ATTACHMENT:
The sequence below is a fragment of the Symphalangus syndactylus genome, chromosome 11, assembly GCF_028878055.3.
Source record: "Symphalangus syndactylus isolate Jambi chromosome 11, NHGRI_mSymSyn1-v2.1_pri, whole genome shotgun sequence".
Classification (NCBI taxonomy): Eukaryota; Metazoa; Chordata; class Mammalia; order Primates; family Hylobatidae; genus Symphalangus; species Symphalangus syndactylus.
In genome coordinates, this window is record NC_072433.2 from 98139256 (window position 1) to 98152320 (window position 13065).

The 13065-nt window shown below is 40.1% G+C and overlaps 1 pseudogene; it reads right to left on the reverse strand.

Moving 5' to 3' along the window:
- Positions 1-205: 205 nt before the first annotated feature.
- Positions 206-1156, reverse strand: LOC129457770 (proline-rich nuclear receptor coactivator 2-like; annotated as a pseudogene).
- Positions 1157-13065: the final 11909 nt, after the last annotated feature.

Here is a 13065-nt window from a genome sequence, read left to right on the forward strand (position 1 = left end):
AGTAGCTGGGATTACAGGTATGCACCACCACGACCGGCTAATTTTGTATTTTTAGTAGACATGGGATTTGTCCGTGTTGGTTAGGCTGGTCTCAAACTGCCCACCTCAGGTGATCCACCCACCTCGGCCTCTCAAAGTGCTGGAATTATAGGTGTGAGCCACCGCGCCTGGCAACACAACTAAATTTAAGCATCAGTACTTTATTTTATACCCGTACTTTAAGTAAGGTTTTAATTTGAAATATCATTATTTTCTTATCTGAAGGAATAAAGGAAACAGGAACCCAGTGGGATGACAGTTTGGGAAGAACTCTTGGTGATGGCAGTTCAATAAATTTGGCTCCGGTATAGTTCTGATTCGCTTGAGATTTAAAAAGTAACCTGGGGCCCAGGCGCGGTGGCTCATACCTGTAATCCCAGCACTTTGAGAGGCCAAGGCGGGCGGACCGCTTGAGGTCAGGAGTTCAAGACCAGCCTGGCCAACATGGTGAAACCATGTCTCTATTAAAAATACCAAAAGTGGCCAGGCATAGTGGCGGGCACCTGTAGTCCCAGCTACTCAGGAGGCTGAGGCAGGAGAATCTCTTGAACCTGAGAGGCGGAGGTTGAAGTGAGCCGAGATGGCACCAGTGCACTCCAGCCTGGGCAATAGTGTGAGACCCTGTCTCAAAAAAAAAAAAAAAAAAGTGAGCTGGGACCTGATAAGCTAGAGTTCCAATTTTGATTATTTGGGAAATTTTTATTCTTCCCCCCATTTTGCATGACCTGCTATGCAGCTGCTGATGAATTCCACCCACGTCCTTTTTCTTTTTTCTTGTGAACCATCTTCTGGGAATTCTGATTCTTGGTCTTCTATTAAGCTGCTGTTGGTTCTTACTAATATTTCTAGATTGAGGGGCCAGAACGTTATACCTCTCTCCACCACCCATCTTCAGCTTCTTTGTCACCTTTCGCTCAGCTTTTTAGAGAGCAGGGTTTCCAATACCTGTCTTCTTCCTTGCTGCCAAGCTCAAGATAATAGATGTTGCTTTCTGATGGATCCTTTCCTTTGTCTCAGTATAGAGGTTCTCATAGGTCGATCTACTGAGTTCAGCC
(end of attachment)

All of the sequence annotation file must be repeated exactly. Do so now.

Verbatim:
The sequence below is a fragment of the Symphalangus syndactylus genome, chromosome 11, assembly GCF_028878055.3.
Source record: "Symphalangus syndactylus isolate Jambi chromosome 11, NHGRI_mSymSyn1-v2.1_pri, whole genome shotgun sequence".
Classification (NCBI taxonomy): Eukaryota; Metazoa; Chordata; class Mammalia; order Primates; family Hylobatidae; genus Symphalangus; species Symphalangus syndactylus.
In genome coordinates, this window is record NC_072433.2 from 98139256 (window position 1) to 98152320 (window position 13065).

The 13065-nt window shown below is 40.1% G+C and overlaps 1 pseudogene; it reads right to left on the reverse strand.

Moving 5' to 3' along the window:
- Positions 1-205: 205 nt before the first annotated feature.
- Positions 206-1156, reverse strand: LOC129457770 (proline-rich nuclear receptor coactivator 2-like; annotated as a pseudogene).
- Positions 1157-13065: the final 11909 nt, after the last annotated feature.

Here is a 13065-nt window from a genome sequence, read left to right on the forward strand (position 1 = left end):
AGTAGCTGGGATTACAGGTATGCACCACCACGACCGGCTAATTTTGTATTTTTAGTAGACATGGGATTTGTCCGTGTTGGTTAGGCTGGTCTCAAACTGCCCACCTCAGGTGATCCACCCACCTCGGCCTCTCAAAGTGCTGGAATTATAGGTGTGAGCCACCGCGCCTGGCAACACAACTAAATTTAAGCATCAGTACTTTATTTTATACCCGTACTTTAAGTAAGGTTTTAATTTGAAATATCATTATTTTCTTATCTGAAGGAATAAAGGAAACAGGAACCCAGTGGGATGACAGTTTGGGAAGAACTCTTGGTGATGGCAGTTCAATAAATTTGGCTCCGGTATAGTTCTGATTCGCTTGAGATTTAAAAAGTAACCTGGGGCCCAGGCGCGGTGGCTCATACCTGTAATCCCAGCACTTTGAGAGGCCAAGGCGGGCGGACCGCTTGAGGTCAGGAGTTCAAGACCAGCCTGGCCAACATGGTGAAACCATGTCTCTATTAAAAATACCAAAAGTGGCCAGGCATAGTGGCGGGCACCTGTAGTCCCAGCTACTCAGGAGGCTGAGGCAGGAGAATCTCTTGAACCTGAGAGGCGGAGGTTGAAGTGAGCCGAGATGGCACCAGTGCACTCCAGCCTGGGCAATAGTGTGAGACCCTGTCTCAAAAAAAAAAAAAAAAAAGTGAGCTGGGACCTGATAAGCTAGAGTTCCAATTTTGATTATTTGGGAAATTTTTATTCTTCCCCCCATTTTGCATGACCTGCTATGCAGCTGCTGATGAATTCCACCCACGTCCTTTTTCTTTTTTCTTGTGAACCATCTTCTGGGAATTCTGATTCTTGGTCTTCTATTAAGCTGCTGTTGGTTCTTACTAATATTTCTAGATTGAGGGGCCAGAACGTTATACCTCTCTCCACCACCCATCTTCAGCTTCTTTGTCACCTTTCGCTCAGCTTTTTAGAGAGCAGGGTTTCCAATACCTGTCTTCTTCCTTGCTGCCAAGCTCAAGATAATAGATGTTGCTTTCTGATGGATCCTTTCCTTTGTCTCAGTATAGAGGTTCTCATAGGTCGATCTACTGAGTTCAGCC